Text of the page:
Internationalism: Yes, the Academy still, for the most part, ghettoizes non – English speaking films and actors, but as film becomes more of an international phenomenon, with co – productions increasing in numbers, the talent that has won the Oscars of late, is often non – American and I don’t just mean the Brits, who regularly dominate and / or place in the acting awards. In recent years, winners have hailed from Japan, India, Australia, France and Italy and not just in the foreign film categories but across the non – acting board. This, too, is a welcome reminder, that cinema comes in many colours and with many accents and slowly but steadily the Oscars are beginning to reflect that multicultural reality.

In Memoriam: My favourite segment of the Oscars is the In Memoriam one, which movingly highlights about 30 or so film people, actors, writers, directors, technicians, critics and publicists, who have passed away in the previous year. It’s a selective list, to be sure, as many more of them have died in that time period, but it’s also a touching tribute to the past glories of the industry through a brief mention of the talents who made it what is today, in various countries around the world. So, obviously the Academy will memorialize actors Jean Simmons, Patrick Swayze and Natasha Richardson but it will also remember screenwriter and novelist Budd Schulberg (What Makes Sammy Run?, On the Waterfront) and French filmmaker Eric Rohmer. Rohmer may only have ever received Oscar nominations for his 1969 film Ma nuit chez Maud (My Night at Maud’s) but this year, he’ll be briefly if belatedly acknowledged as one of the more important contributors to the cinematic world.

Class: I know that there are always shots taken at the Academy’s occasional lapses of bad taste, such as the terribly tacky Rob Lowe – Snow White musical number of a few years back or the few overdone speeches of some of the acting winners, such as Sally Field’s mushy yet genuine ‘You like me, you really like me’ speech but, mostly, the Oscars are a class act. The men look great in their tuxes, most of the women choose dresses that flatter them and by and large the presenters take their on camera duties very seriously. And some of the winners have given great or memorable speeches when they’ve come up to the podium – I still remember Daniel Day – Lewis’s exuberant comment about how ‘they’ll be celebrating in Dublin tonight’ when he unexpectedly (and deservedly) beat out Tom Cruise (Born on the Fourth of July) to win Best Actor for his turn as a writer with cerebral palsy in My Left Foot. Or Jon Stewart graciously bringing singer Markéta Irglová back on stage to accept her half (with Glen Hansard) of the Best Song award for the lovely Irish film Once, after she’d been shunted off stage before she could say anything before the Oscars went to a commercial. (It’s also why I hope that the Academy will not musically drown out anyone who goes past 45 seconds in their acceptance speech; sometimes you need longer to say what you have to.) After watching the Grammys, which gave out several key Lifetime Achievement awards to historic musical figures, such as legendary blues guitarist David 'Honeyboy' Edwards and iconic singer/songwriter Leonard Cohen, but didn’t let them say any words on stage, I’ve got to give the Oscars credit. When the brilliant likes of American filmmaker Robert Altman or Indian director Satyajit Ray win such awards, they get to say a few words in thanks, which is just another reason to tune into the show. It really does its recipients proud.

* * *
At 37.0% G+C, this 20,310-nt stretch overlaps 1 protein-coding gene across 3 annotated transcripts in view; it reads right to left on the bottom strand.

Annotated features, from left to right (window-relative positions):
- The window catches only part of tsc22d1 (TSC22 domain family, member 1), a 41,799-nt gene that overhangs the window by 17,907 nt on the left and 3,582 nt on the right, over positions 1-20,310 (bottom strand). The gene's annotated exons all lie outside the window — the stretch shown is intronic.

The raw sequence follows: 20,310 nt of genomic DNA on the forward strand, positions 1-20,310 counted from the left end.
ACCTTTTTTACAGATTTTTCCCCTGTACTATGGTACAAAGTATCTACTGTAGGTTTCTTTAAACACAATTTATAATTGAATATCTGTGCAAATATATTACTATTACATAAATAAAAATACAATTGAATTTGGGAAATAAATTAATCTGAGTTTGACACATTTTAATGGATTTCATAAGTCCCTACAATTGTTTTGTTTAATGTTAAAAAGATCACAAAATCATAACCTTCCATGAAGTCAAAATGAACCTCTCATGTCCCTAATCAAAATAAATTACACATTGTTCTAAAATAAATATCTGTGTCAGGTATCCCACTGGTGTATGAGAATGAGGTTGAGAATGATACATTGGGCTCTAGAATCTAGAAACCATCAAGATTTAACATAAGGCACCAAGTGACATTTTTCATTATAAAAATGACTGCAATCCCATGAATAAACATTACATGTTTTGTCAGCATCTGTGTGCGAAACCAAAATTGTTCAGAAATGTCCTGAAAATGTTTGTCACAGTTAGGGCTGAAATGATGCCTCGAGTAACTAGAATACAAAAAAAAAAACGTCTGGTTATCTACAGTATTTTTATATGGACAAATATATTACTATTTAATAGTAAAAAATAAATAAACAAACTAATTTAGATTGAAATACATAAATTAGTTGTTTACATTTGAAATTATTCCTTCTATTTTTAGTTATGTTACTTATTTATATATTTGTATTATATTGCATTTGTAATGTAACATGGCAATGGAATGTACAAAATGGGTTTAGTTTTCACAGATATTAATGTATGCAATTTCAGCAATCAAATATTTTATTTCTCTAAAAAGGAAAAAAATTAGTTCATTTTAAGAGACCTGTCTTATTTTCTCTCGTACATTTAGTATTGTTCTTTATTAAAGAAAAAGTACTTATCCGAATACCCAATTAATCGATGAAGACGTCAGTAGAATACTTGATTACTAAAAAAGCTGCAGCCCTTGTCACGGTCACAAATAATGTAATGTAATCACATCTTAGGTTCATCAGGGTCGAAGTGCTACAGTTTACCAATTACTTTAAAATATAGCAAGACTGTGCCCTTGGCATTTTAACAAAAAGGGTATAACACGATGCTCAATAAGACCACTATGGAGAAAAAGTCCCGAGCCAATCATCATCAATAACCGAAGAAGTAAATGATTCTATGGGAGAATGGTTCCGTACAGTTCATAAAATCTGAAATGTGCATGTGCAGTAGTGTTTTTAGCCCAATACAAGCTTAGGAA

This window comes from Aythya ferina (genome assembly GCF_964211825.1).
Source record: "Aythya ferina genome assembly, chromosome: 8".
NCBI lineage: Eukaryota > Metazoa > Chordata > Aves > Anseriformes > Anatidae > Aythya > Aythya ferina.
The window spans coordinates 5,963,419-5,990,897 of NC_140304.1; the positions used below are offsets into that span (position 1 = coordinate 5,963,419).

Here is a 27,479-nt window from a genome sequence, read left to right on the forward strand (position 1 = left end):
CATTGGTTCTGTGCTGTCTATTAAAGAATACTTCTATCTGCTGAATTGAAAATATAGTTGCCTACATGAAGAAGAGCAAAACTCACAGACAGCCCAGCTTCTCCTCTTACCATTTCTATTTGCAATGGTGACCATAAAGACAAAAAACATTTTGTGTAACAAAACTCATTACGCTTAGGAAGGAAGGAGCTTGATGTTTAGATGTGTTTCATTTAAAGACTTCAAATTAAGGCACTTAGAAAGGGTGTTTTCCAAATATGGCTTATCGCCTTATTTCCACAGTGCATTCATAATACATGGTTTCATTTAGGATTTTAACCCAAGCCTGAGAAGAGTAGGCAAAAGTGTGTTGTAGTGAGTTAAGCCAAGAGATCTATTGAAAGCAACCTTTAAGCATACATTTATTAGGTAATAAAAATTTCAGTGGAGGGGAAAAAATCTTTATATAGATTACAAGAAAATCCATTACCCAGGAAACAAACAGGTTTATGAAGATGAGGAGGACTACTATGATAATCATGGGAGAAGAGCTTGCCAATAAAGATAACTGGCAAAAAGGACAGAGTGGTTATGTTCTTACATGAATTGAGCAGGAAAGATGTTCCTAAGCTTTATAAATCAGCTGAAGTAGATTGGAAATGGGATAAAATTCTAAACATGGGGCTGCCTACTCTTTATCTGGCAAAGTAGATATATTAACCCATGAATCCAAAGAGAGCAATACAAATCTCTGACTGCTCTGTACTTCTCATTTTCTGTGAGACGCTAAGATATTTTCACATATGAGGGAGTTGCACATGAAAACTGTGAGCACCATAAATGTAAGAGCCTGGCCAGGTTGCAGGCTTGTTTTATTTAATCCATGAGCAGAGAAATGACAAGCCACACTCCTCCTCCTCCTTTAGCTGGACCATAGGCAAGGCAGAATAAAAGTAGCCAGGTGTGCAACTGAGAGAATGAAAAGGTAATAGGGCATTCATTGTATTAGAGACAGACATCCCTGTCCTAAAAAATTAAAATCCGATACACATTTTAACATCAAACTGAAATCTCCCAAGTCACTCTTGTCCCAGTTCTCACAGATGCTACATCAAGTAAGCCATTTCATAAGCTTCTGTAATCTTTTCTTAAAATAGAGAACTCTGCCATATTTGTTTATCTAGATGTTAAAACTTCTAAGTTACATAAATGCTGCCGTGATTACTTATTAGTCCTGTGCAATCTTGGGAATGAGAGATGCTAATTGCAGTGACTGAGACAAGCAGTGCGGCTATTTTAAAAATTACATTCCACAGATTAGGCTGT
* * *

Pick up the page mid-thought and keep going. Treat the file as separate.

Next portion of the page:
-- Shlomo Schwartzberg is a film critic, teacher and arts journalist based in Toronto